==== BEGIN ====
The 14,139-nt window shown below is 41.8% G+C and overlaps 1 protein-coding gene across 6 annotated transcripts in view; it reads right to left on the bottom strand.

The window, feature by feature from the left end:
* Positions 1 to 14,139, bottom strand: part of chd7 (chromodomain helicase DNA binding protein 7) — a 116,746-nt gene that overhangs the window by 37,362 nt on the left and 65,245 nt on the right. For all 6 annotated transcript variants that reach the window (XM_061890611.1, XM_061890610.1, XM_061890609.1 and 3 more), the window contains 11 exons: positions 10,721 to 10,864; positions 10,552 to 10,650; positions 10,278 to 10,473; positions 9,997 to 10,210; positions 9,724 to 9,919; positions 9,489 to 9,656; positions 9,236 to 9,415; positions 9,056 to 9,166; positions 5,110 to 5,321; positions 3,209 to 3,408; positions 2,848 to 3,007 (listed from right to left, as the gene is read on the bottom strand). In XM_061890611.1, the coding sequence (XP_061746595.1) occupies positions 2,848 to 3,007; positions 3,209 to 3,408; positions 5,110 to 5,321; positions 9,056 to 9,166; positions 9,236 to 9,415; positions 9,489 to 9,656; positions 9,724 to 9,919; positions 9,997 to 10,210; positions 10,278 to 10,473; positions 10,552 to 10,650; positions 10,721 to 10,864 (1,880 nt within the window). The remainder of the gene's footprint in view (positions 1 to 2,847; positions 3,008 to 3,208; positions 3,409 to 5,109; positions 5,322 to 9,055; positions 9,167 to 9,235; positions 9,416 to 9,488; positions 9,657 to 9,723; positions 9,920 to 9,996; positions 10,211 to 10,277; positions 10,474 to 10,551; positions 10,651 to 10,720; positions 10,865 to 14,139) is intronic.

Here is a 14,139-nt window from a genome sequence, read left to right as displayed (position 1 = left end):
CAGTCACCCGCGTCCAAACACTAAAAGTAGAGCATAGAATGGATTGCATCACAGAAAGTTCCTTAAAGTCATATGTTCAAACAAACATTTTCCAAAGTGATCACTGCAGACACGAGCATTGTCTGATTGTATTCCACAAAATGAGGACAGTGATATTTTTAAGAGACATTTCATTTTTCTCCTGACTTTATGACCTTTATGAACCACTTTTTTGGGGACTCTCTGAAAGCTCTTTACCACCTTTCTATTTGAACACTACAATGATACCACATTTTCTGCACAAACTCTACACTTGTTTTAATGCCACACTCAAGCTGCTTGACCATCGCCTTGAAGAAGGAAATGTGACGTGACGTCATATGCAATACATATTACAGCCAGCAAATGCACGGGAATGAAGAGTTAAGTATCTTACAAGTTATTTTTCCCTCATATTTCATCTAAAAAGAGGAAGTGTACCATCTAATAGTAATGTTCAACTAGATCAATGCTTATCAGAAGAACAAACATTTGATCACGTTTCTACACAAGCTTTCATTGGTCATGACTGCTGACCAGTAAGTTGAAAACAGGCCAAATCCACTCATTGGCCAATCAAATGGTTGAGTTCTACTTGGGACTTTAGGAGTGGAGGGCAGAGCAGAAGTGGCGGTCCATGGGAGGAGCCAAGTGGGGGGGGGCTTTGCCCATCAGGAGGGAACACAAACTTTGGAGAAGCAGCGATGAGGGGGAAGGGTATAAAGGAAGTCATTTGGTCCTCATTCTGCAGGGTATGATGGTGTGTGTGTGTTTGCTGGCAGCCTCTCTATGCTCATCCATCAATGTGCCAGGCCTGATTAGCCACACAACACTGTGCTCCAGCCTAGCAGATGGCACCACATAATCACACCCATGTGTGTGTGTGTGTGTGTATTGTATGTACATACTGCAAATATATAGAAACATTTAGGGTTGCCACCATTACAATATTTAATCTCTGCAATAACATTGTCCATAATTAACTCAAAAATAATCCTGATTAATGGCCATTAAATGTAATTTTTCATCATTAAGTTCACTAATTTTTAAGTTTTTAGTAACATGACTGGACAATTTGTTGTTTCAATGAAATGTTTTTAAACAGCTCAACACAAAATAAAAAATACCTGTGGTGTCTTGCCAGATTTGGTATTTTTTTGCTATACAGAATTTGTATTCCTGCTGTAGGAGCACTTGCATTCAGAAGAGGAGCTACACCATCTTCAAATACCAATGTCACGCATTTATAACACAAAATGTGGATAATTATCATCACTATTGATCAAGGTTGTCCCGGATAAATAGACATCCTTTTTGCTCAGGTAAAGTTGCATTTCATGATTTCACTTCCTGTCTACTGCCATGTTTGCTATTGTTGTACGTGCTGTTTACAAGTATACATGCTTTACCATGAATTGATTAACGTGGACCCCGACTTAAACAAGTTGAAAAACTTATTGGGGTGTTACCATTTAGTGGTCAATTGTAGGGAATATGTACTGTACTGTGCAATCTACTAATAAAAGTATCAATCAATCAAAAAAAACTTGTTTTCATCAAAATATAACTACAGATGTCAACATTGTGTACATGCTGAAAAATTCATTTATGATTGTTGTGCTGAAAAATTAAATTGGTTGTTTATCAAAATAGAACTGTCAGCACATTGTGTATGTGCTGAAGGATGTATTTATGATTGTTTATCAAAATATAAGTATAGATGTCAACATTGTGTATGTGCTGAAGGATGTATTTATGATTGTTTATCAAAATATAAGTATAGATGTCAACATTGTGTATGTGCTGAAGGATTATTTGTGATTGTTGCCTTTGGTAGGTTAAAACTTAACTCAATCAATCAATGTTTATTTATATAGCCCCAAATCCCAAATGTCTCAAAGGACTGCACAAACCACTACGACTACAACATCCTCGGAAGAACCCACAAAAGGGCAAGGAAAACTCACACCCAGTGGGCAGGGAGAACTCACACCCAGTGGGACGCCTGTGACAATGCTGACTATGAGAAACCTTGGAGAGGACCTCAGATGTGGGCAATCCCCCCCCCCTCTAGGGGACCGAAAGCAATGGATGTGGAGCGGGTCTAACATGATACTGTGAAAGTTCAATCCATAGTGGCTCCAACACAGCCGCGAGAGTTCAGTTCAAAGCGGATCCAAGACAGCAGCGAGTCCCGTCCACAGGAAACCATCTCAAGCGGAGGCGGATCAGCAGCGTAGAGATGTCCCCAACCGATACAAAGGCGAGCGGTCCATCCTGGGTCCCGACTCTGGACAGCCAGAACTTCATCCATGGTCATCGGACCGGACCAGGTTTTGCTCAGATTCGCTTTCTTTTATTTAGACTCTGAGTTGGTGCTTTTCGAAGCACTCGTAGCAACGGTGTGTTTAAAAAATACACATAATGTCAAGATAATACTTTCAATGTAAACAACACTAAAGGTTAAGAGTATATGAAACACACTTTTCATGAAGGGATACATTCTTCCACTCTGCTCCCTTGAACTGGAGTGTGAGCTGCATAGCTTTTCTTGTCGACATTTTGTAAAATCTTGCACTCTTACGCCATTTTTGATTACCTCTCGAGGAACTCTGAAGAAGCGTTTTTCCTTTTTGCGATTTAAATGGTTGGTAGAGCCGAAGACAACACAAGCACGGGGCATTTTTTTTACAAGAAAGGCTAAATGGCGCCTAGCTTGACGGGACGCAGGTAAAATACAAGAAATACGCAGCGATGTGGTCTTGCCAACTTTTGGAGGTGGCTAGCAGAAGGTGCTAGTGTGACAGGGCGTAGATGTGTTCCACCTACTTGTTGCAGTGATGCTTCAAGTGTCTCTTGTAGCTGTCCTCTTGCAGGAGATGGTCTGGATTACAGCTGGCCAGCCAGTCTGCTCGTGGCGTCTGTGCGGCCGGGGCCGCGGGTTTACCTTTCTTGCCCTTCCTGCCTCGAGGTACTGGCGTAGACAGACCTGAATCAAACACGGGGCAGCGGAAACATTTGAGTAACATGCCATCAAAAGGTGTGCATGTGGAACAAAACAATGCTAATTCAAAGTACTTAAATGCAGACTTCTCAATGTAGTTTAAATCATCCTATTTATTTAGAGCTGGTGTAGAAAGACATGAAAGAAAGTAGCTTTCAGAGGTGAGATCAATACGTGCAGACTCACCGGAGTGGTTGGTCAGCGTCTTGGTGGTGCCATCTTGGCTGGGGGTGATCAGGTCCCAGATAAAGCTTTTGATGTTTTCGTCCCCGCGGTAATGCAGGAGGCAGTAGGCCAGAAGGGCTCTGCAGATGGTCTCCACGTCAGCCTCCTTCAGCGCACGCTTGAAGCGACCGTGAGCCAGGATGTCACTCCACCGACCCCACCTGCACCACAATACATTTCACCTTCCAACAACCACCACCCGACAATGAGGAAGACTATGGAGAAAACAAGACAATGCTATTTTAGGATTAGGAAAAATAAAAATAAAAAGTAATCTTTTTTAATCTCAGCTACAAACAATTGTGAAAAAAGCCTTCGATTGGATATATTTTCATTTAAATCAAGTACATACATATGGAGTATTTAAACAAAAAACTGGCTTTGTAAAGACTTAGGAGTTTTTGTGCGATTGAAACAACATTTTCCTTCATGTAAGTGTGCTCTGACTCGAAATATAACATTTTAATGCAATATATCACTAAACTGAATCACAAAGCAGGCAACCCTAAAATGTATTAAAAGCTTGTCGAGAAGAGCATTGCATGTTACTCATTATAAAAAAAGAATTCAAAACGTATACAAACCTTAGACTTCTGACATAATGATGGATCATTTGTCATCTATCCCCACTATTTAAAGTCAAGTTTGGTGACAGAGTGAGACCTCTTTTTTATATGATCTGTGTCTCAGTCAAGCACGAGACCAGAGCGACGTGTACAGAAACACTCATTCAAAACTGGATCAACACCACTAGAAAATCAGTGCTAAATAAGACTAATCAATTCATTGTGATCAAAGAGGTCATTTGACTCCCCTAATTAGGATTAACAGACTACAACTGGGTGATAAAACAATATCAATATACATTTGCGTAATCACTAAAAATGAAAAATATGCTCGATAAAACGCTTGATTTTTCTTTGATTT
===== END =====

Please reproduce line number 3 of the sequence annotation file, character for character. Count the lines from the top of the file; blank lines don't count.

* Positions 1 to 14,139, bottom strand: part of chd7 (chromodomain helicase DNA binding protein 7) — a 116,746-nt gene that overhangs the window by 37,362 nt on the left and 65,245 nt on the right. For all 6 annotated transcript variants that reach the window (XM_061890611.1, XM_061890610.1, XM_061890609.1 and 3 more), the window contains 11 exons: positions 10,721 to 10,864; positions 10,552 to 10,650; positions 10,278 to 10,473; positions 9,997 to 10,210; positions 9,724 to 9,919; positions 9,489 to 9,656; positions 9,236 to 9,415; positions 9,056 to 9,166; positions 5,110 to 5,321; positions 3,209 to 3,408; positions 2,848 to 3,007 (listed from right to left, as the gene is read on the bottom strand). In XM_061890611.1, the coding sequence (XP_061746595.1) occupies positions 2,848 to 3,007; positions 3,209 to 3,408; positions 5,110 to 5,321; positions 9,056 to 9,166; positions 9,236 to 9,415; positions 9,489 to 9,656; positions 9,724 to 9,919; positions 9,997 to 10,210; positions 10,278 to 10,473; positions 10,552 to 10,650; positions 10,721 to 10,864 (1,880 nt within the window). The remainder of the gene's footprint in view (positions 1 to 2,847; positions 3,008 to 3,208; positions 3,409 to 5,109; positions 5,322 to 9,055; positions 9,167 to 9,235; positions 9,416 to 9,488; positions 9,657 to 9,723; positions 9,920 to 9,996; positions 10,211 to 10,277; positions 10,474 to 10,551; positions 10,651 to 10,720; positions 10,865 to 14,139) is intronic.